Published: 2nd Mar 2020

Losing our heads: Building websites that scale

Looking for a technology solution that will scale with your business?

Matt Sutherland - Head of Technology

Here at True we’ve been creating well-built websites with strong architectures for 15 years. 

We know our stuff when it comes to back-end technologies and we provide our clients with platforms that suit them, whatever their size, goals or strategy. 

That means we’re always exploring new techniques for making development and maintenance as simple, cost-effective and pain-free as possible. 
Which is why we’ve been considering ‘headless’ website development - part of the Microservices design philosophy where sites are broken down into smaller, more manageable pieces.
The term “headless” comes from the concept of chopping the “head” (the front end, i.e. the website) off the “body” (the back end, i.e. the content repository). 
Designing like this, with a separate front end and back end, can provide a huge host of benefits and the risks are minimal.

Why go headless? 

For a start, sites built headlessly scale well. 
For example, if you’re an ecommerce business and you want to sell via an app and an online shop, you can manage that all from the same CMS. Simple.
Or, if you want to have a multi-region site that targets visitors in different geographies with different content, that’s easy too.  
And if you need separate microsites for child brands then that can all work from the same front end, too. 
It also makes upgrading in the future much easier as you can swap out the front end or back end without affecting the other.
Being able to separate front end from back end means that developers are more often working on what they’re good at. 
Work never gets repeated, and if (when) something breaks, it’s far easier to diagnose.
It also means making changes to front end can never break the back end (and vice versa) because they are disconnected. 

More benefits!?

Yep. We’re not done yet.

  • Changes are often cheaper as they’ll tend to require only one team, not both.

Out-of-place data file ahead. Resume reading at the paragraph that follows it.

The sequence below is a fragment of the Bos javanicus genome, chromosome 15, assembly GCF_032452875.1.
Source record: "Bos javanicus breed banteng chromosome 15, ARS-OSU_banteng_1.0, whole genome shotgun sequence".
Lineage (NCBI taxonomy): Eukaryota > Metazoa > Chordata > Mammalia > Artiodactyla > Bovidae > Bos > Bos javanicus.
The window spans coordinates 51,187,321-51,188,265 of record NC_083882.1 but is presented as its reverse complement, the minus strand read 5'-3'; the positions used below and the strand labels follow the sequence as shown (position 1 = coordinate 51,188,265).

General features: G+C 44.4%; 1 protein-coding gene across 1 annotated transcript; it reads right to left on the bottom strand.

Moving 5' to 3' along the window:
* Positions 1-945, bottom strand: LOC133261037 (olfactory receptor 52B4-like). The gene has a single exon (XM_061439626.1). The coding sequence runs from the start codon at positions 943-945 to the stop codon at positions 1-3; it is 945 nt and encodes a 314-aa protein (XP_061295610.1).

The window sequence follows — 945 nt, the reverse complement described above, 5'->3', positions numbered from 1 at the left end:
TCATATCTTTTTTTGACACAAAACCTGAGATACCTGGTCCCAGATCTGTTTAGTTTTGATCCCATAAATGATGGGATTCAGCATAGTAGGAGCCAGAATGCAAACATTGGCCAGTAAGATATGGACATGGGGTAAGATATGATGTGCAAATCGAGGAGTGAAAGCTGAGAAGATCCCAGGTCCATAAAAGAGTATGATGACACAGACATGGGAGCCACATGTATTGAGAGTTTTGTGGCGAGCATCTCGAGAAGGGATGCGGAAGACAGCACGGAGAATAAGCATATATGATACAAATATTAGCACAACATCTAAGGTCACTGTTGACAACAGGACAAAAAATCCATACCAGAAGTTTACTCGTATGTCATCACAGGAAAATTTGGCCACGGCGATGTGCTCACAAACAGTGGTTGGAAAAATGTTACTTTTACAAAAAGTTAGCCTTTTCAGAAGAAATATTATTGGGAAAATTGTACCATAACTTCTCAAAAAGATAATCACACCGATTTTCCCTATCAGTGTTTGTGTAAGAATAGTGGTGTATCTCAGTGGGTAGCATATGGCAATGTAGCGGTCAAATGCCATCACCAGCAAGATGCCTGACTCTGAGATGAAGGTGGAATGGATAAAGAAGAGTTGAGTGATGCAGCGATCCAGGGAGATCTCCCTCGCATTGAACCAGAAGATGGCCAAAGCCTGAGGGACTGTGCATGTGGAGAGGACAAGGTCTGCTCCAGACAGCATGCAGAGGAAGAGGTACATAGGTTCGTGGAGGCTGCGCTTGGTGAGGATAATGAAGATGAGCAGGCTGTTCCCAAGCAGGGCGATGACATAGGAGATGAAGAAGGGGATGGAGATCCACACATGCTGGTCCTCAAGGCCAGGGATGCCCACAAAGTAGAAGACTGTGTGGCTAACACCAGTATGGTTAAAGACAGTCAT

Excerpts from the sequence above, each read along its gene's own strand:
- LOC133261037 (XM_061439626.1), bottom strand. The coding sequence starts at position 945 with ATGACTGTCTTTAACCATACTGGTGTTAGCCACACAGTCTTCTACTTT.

• That makes maintenance cheaper too.
  • Bugs are fixed quickly when you can immediately recognise the root of the problem.
  • User experience is improved, as the tools used to create these come with additional benefits such as image optimisation or caching built in.
  • Your ecosystem (web apps, desktop apps, mobile & tablet apps) can grow indefinitely using the same back end.
  • Your customer reach can grow as much as it wants using the same front end.
  • Performance increases as unused code is removed (if you have multiple sites) and content is loaded lazily (only when the user needs it).
  • Enhancements you can't get as easily while using back-end templates, such as a checkout flow on a single page.

Sounds too good to be true, is it?

Actually, no; these ideologies have been used by companies like Facebook & Google for about 3 years, which means they’re now pretty commonplace across the web and most issues have been solved. 

Is a headless CMS right for you?

There are a couple things to consider when questioning if this is right for you (spoilers: it usually is):

  • If you never need to update your content, this solution is overkill and it’s probably worth considering a static website (without a CMS).
  • If you absolutely must require all content to be accessible by very old browsers (IE 6-8) or the site must be 100% functional without javascript, this may not be the right approach for you (but these are very specific/outdated requirements 99.9% of websites don’t need)
  • Developers require certain (modern) skillsets to be able to make the most of this approach.

If your business needs a cost-effective and scalable technology solution get in touch with Tim